Remembering Syed Herie Azmi

Herie was 14 when he first started joining us on our mountain biking jaunts into the hills of Bukit Katil, Melaka. Since he didn’t have a full-fledged mountain bike, he tagged along with us on his trusty BMX. This took a tremendous amount of guts since a BMX has a much smaller wheel radius, shorter wheel-base, and is a single-speed machine that had no suspension whatsoever: not exactly ideal for mountain biking. Nevertheless, he doggedly tried to keep up while we occasionally ‘took it easy’ so that he wouldn’t be left too far behind. We never saw him as a burden, though. In fact, many of us secretly admired his tenacity in his commitment to keep up with the big boys.

Always smiling and eager to help, Herie was accepted as one of the boys despite his slight build and tender years. He was one of us. To us, Herie wasn’t just the 14-year old who was riding with us because his step-dad was a close friend of mine. He was part of the group. He belonged; just like the other 30-something former ‘tough guys’ who had fallen into a routine but were desperate to inject some excitement into their lives. Naturally, the rest of us banded together and got him a fully-decked out mountain bike so that he wouldn’t be handicapped during our rides.

Herie lived 3 doors down the road from me and was a regular visitor to my home. He was, in fact, treated as part of the family. However, one day in June of 1996, his step-father – who was more of a dad to him than his real father had ever been – was admitted to Hospital Melaka. Eleven days later, he passed away. Herie was devastated and carried on as best he could. Not long after that, his mother remarried and they re-located to KL. Except for a few calls now and then (which tapered off over the years), I lost all contact with Herie.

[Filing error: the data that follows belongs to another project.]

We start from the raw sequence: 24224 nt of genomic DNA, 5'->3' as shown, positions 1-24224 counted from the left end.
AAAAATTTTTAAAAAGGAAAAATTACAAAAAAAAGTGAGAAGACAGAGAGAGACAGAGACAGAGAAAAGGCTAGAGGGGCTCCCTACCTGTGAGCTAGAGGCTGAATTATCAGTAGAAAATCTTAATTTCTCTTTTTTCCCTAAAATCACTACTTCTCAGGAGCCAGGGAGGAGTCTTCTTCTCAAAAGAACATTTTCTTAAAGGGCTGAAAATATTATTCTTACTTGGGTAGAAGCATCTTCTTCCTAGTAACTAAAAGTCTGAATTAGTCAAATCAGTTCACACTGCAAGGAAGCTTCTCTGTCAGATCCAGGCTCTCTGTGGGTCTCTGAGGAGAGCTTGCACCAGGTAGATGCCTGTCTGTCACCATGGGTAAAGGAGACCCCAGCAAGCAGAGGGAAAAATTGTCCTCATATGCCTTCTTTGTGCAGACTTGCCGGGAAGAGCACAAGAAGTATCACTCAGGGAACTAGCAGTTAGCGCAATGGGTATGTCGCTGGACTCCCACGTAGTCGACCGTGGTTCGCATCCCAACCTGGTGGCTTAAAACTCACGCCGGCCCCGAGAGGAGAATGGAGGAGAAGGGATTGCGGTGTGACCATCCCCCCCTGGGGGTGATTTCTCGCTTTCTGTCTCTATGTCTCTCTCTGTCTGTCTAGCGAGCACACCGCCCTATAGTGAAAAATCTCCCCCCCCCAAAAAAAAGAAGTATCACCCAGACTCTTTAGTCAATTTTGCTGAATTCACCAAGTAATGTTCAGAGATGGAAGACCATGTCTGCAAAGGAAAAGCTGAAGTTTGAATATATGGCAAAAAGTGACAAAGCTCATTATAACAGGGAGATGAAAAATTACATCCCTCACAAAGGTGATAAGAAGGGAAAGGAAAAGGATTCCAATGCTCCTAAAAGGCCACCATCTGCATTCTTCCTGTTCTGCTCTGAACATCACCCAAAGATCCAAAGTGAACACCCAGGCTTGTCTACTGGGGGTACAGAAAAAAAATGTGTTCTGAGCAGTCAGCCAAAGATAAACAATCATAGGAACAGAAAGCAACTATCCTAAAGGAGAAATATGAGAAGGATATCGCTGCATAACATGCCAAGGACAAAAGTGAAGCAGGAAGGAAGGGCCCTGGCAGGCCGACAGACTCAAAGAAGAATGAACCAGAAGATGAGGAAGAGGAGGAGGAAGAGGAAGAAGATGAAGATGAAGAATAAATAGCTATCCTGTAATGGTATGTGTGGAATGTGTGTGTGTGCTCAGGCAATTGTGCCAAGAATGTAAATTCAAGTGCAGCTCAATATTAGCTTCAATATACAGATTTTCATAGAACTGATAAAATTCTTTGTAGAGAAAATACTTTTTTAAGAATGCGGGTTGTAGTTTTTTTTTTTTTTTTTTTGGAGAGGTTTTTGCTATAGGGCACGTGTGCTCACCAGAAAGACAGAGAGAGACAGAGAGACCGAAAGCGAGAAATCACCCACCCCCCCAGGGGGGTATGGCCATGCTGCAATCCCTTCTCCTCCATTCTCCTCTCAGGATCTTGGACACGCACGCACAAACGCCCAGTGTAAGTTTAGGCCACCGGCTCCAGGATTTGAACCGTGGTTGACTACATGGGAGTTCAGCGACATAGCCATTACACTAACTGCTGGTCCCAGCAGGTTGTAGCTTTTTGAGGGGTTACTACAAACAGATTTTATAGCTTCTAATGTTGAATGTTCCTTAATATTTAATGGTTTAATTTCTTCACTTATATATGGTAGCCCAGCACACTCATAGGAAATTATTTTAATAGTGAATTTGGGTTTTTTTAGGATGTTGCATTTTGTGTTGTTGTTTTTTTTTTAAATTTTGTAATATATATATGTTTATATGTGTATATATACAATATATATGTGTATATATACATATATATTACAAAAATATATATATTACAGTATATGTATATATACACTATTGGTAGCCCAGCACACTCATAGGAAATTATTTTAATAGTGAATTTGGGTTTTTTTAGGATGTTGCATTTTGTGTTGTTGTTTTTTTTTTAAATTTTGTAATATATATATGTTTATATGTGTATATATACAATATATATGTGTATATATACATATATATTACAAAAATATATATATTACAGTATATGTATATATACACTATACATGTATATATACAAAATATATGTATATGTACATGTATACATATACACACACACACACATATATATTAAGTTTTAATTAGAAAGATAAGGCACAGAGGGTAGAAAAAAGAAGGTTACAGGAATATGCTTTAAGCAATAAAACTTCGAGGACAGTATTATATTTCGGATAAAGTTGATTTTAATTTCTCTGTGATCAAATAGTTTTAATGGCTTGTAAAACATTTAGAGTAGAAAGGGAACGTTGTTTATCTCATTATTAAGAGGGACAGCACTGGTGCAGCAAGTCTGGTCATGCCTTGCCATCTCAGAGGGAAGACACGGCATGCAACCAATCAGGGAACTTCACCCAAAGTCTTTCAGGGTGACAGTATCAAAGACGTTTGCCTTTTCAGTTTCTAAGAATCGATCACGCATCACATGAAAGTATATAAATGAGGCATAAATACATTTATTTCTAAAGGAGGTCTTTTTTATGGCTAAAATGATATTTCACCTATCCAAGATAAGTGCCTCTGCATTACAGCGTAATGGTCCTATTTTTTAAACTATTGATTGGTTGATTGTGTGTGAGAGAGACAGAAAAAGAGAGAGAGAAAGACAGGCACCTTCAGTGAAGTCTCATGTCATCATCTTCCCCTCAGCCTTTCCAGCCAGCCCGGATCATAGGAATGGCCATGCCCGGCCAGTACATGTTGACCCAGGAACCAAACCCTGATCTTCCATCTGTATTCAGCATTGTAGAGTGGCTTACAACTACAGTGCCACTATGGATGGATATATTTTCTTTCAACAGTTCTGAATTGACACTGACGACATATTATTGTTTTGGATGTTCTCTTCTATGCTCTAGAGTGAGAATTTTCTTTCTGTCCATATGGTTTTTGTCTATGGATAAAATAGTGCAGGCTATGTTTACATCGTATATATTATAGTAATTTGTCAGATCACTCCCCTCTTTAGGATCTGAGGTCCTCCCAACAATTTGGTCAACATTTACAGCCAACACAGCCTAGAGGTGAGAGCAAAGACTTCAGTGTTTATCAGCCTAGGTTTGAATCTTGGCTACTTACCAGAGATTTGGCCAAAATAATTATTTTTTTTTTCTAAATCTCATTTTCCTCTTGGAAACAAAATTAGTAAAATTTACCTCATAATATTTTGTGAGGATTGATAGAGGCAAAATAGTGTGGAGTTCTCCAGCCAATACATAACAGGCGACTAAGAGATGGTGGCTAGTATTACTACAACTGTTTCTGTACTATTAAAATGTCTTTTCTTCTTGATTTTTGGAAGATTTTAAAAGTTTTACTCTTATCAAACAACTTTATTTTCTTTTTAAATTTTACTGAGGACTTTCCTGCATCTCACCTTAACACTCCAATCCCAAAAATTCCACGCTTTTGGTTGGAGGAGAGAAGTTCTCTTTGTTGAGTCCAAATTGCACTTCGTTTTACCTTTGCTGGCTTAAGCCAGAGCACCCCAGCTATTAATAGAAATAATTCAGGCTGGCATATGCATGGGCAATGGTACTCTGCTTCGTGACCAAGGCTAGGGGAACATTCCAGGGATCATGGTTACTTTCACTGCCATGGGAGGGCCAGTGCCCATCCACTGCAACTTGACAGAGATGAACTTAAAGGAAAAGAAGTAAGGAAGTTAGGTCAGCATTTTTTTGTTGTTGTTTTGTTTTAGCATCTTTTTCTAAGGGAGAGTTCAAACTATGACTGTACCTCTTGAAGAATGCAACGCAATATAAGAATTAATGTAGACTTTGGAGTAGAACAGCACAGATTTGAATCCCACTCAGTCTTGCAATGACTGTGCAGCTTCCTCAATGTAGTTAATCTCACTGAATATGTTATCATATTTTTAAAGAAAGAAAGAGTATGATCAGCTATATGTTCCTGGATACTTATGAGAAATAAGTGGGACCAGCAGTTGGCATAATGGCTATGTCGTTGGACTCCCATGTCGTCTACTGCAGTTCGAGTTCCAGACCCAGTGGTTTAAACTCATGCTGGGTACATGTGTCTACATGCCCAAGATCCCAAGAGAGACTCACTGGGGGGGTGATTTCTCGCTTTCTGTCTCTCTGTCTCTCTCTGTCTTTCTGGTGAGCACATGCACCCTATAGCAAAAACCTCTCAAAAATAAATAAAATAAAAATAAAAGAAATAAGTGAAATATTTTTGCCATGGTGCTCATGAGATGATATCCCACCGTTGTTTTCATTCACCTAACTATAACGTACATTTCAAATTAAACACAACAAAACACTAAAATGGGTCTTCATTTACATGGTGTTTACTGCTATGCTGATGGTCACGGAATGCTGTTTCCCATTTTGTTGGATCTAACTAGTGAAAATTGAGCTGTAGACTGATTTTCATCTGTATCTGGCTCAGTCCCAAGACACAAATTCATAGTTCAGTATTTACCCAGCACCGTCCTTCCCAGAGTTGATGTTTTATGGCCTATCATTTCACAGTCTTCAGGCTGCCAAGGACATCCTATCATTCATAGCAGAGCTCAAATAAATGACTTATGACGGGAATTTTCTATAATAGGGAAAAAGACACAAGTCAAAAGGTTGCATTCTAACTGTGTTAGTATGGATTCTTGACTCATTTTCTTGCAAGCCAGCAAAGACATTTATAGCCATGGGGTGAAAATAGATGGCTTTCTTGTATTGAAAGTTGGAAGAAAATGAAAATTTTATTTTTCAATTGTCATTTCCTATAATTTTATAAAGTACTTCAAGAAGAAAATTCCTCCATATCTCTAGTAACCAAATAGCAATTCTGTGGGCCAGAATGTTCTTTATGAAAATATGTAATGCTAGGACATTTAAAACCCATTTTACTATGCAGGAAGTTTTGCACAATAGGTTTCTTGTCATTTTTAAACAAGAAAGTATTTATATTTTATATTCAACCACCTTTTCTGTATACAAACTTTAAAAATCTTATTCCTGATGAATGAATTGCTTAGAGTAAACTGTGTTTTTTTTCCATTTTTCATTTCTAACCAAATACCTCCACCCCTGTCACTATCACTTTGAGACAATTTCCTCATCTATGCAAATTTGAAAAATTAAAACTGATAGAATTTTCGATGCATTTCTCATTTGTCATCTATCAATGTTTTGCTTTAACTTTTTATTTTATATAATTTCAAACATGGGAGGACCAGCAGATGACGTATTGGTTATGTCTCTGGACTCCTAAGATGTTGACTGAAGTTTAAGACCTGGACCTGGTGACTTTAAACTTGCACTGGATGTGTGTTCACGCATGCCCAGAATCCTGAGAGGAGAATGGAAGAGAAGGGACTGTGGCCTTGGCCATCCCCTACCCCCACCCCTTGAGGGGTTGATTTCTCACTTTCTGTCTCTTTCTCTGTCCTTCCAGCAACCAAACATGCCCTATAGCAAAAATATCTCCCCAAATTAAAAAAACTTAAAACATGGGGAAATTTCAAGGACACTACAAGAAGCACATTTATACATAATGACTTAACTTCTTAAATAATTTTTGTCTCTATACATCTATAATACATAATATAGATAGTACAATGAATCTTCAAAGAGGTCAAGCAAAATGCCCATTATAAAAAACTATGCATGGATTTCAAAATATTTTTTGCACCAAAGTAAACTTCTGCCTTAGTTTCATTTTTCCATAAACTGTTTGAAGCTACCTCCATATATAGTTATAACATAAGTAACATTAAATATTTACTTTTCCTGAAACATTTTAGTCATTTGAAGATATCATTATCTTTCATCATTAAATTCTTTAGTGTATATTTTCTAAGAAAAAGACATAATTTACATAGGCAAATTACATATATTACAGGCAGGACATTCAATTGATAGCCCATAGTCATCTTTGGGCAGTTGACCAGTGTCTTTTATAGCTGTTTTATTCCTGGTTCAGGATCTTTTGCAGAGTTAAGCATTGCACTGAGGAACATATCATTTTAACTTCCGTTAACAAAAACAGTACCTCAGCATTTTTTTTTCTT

Last Saturday, I found myself reading a newspaper (which is quite unlike me). There was something about a 20-year old suspect being apprehended for the double murder of a husband and wife couple in Senawang. I read on and found out that the husband was Herie! It took a while for me before it finally sank in. But when it did, all my fond memories of Herie flooded back. Naturally, this was followed by rage at what had happened to Herie.

The only thing I could do was offer a quiet Al-Fatihah for the couple. I should have been there for Herie – who was almost like a son to me – when the muderer came that day.

But alas, I wasn’t.

5 thoughts on “Remembering Syed Herie Azmi

  1. Dearest Matbangkai (of which I am sure you have a nice real name),

    First time here, thought I leave my maiden comment. Sorry to hear about Herie. Semoga rohnya dicucuri rahmat…. amin

    p/s: I am honoured for the blogroll. Thank you so much

  2. Hi MB,

    I am sorry to hear about Herie. Alahai, so sad indeed. Al Fatihah.

    Hang on to the good memories you had of him. But honestly life is such a mytery isn’t it? Sometimes I just don’t want to think, but just do! Take care S.

  3. Hello MB

    I hopped over from Elviza’s blog. I can’t help but notice your profile “A cynic who probably was a WWII RAF figher pilot in a previous life.” Do you enjoy military history on the whole or just WWII?

    I am so sorry to hear about Herie. May he rest in peace.

    Though you say you should have been there for him, I also believe it was meant to be that way. People come into your life for a reason, season or a lifetime. Only you will know what was Herie’s purpose in your life and yours in his. I am sure whatever good you did for Herie, was more than enough for him to carry it in his heart till the end.

  4. Dear Ruby
    Thanks for your thoughts. Yes, I’ll be hanging on to the good memories, that’s for sure. Keep in touch

    Dear JT:
    No. Not a fan of miltary history as a whole. Nor of WWII, either. My interest is just in the Battle of Britain, especially the planes and the pilots.

    And thanks for the kind words about Herie. Keep in touch

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